Gourd art by Robert Rivera, painting by Yellowman and more at the Torres Gallery, Santa Fe, New Mexico
Artist Robert Rivera at Rivera book signing, The Torres Gallery, Santa Fe, New MexicoThrough his artistic ability, Robert transforms the lowly gourd into an object of beauty, power and symbolism. As such, they become highly collectible fine art objects. Robert has a limitless supply of ideas and designs. To quote: “Many of them come from the area itself. I get a lot of inspiration from the Native American people, but most of the pieces come directly out of my own head. Every gourd is different. I can walk up to one and instantly see what would look good with it.”

He loves the old designs prevalent in Native American culture–prehistoric and historic–especially the Anasazi, Hohokam and Mimbres bird and animal designs which he incorporates into his gourd pots and rattles.

Over the years, Robert has created medicine men chanters, Navajo warriors, Hopi butterfly maidens, Navajo drummers, storytellers with as many as 33 children, Apache burden basket ladies, turtle storytellers and masks of every size and description. Among the most famous are his deer antler ghost masks. He also transforms gourds into pots of every size and shape using prehistoric designs as well as Acoma and Hopi kachina faces, fetish bears, rabbits, deer, birds and more.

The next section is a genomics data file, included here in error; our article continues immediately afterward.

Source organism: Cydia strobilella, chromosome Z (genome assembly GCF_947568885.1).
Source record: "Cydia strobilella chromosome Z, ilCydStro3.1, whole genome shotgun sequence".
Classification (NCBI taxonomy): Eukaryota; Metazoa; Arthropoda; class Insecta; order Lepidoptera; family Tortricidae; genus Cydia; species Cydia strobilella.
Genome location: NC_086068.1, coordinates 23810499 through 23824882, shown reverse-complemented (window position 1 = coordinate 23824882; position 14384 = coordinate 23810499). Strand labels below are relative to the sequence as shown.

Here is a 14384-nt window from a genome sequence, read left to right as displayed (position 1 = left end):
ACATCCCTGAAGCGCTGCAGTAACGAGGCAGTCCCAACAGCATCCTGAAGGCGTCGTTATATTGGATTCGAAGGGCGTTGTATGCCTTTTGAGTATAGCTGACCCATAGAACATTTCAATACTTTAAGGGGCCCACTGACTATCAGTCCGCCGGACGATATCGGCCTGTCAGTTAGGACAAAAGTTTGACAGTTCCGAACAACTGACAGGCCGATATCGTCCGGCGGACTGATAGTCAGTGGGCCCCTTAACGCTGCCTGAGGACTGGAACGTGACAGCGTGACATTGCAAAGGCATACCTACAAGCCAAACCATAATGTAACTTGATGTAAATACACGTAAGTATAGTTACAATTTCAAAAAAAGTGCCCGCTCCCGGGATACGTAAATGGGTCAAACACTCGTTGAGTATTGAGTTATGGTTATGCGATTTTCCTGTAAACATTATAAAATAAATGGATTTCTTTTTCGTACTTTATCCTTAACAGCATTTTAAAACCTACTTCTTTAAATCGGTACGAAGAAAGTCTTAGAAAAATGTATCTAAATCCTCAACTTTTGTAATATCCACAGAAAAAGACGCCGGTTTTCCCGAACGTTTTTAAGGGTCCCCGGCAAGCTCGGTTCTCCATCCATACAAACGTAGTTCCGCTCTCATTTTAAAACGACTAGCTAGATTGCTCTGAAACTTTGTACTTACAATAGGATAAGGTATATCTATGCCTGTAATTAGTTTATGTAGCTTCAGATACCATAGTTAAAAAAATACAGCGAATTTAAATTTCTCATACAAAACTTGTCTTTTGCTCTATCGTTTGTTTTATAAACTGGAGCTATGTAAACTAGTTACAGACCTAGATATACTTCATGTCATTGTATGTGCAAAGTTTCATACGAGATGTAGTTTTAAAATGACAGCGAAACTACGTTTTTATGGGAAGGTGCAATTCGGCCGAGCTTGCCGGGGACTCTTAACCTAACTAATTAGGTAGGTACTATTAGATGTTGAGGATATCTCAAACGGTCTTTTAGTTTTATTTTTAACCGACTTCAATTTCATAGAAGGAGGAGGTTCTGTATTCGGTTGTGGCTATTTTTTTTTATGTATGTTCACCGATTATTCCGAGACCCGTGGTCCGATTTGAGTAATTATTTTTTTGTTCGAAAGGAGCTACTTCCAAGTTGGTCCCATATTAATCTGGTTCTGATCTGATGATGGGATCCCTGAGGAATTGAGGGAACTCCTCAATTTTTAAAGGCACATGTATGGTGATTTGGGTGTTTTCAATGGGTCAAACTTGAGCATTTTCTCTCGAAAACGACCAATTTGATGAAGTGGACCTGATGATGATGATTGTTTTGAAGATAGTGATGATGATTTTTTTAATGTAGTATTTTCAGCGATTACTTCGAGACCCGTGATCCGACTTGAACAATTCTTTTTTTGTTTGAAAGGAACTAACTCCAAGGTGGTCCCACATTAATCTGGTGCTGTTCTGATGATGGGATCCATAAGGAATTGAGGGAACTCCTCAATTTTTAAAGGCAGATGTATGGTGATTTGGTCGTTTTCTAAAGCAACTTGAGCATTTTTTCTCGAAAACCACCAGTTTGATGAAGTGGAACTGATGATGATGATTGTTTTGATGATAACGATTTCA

Tortoise shell and gourd wall sculpture by Robert RiveraThe gourds are stitched, etched, cut, broken, scorched, sandblasted, dyed and wrapped. They are adorned with yucca fiber, suede, buckskin, raffia, African beads, shells, heishi from the Santo Domingo Pueblo, inlaid turquoise, willow sticks, horsehair, turkey feathers, cloth, snake skin and tablita headresses.

Robert was probably the first to use gourds as a fine art medium in a contemporary southwestern fashion. Robert says, “I am not the first person to recognize the beauty of gourds. Gourds were probably the first utensils of mankind, and have been found in tombs around the world. The Indians have been using them for centuries in many utilitarian ways, for scraping and shaping pottery vessels, as well as for ceremonial purposes as rattles and even kachinas.”

So whether you are just discovering the beautiful gourd art of Robert Rivera, or you have been watching his work evolve over the years, one thing is for certain. Just when you think he has thought of everything to do with a gourd, he will come up with yet another breathtaking creation that will capture your heart and color your imagination!

Robert Rivera's art is shown in his home state of New Mexico exclusively at the Torres Gallery.
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